Education funding, although not sexy, is at the top of any education agenda. The combination of the limit on state and local tax deductions (SALT) and the 2% property tax cap is stressful. On one hand suburban districts pay extraordinarily high property taxes and the property tax cap is popular, on the other hand school districts are eating into reserves.

I suspect the legislature will take a deep dive into the way schools in New York State are funded. I doubt a bill can be agreed upon before the April 1st budget date; however, the state could select a commission to address a new school funding formula.

To further complicate New York City legislators will advocate for the full funding of the Campaign for Fiscal Equity (CFE) lawsuit – billions of dollars; an example of division by geography.

The State Education Department is currently creating a list of budgetary and non-budgetary asks, over the past decade budgets have been stingy when it comes to State Education funding initiatives.

Over the years democrats and republicans, urban and suburban, have worked out budgets within the fiscal constraints set by the governor.

The New York State United Teachers (NYSUT) is the union representing teachers in the 4400 schools in New York State; the United Federation of Teachers (UFT) is the union representing teachers in New York City.

A major issue for NYSUT is teacher evaluation, the Annual Professional Performance Review (APPR). We are in the last year of a moratorium on the use of student testing data to assess teacher performance. In the post-budget legislative session the Assembly passed a bill championed by NYSUT that would have moved teacher assessment decisions to local school districts, at the last moment the Republican leadership in Senate held the bill hostage, and took no action. Will the NYSUT-supported bill pass the legislature early in the session, or, will the governor decide to delay the discussions until after the budget? The State Commissioner, MaryEllen Elia, has made it clear; the Regents and the State Education should be involved in any APPR revisions.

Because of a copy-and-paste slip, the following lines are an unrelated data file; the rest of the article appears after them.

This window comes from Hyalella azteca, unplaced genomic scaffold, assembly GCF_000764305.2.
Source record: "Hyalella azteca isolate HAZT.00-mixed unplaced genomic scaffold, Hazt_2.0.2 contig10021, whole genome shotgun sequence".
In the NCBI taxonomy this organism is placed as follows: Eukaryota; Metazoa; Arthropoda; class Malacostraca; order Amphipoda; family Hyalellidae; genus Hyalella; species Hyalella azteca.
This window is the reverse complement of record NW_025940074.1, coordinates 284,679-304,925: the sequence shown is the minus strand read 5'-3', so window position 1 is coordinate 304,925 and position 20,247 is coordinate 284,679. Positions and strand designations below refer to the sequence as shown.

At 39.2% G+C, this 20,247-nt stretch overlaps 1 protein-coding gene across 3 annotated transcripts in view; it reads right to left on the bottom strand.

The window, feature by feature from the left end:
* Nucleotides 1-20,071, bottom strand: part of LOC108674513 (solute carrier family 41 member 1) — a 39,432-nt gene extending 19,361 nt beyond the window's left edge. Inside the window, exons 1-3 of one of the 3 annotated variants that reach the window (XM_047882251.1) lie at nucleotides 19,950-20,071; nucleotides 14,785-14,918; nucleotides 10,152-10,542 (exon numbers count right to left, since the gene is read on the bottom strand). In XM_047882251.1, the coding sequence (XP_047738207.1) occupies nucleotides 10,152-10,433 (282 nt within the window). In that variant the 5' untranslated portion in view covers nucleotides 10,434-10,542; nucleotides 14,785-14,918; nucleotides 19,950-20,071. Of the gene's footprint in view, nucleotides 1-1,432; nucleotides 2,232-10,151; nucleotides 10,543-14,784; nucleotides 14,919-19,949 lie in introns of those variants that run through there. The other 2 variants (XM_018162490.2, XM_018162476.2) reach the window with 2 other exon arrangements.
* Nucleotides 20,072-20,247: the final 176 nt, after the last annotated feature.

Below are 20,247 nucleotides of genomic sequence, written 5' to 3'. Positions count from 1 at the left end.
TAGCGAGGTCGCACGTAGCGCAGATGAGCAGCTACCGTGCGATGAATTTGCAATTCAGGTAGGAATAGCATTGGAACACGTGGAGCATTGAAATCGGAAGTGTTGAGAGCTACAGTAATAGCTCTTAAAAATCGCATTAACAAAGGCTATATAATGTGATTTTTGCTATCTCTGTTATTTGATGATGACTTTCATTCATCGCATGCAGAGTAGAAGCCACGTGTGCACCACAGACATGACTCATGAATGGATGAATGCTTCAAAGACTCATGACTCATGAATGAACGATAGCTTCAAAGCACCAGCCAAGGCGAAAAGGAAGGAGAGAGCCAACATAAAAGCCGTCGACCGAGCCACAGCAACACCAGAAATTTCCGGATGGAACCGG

Charter school advocates are nervous, and they should be!  For election cycle after election cycle charter school PACs poured money into Republican Senate campaigns, Republicans with no charter schools in their district.

The charter school cap in New York City is about to be reached, unless the governor decides to fully jump on the charter school bandwagon the cap will not be raised.

In number of areas the charter school law is permissive, charter school critics may advocate for a tightening of the legislation, more transparency, and, perhaps, limiting the contribution tax write-offs for charter school philanthropy,

The SUNY Charter School Institute decided it had the authority to certify prospective charter school teachers, a policy that was sharply criticized, and the courts ruled SUNY had exceeded their authority. Will the legislature limit the authority of the SUNY Charter Institute?  Merryl Tisch, during her tenure as leader of the Board of Regents attempted to move all charter schools solely to the Board of Regents.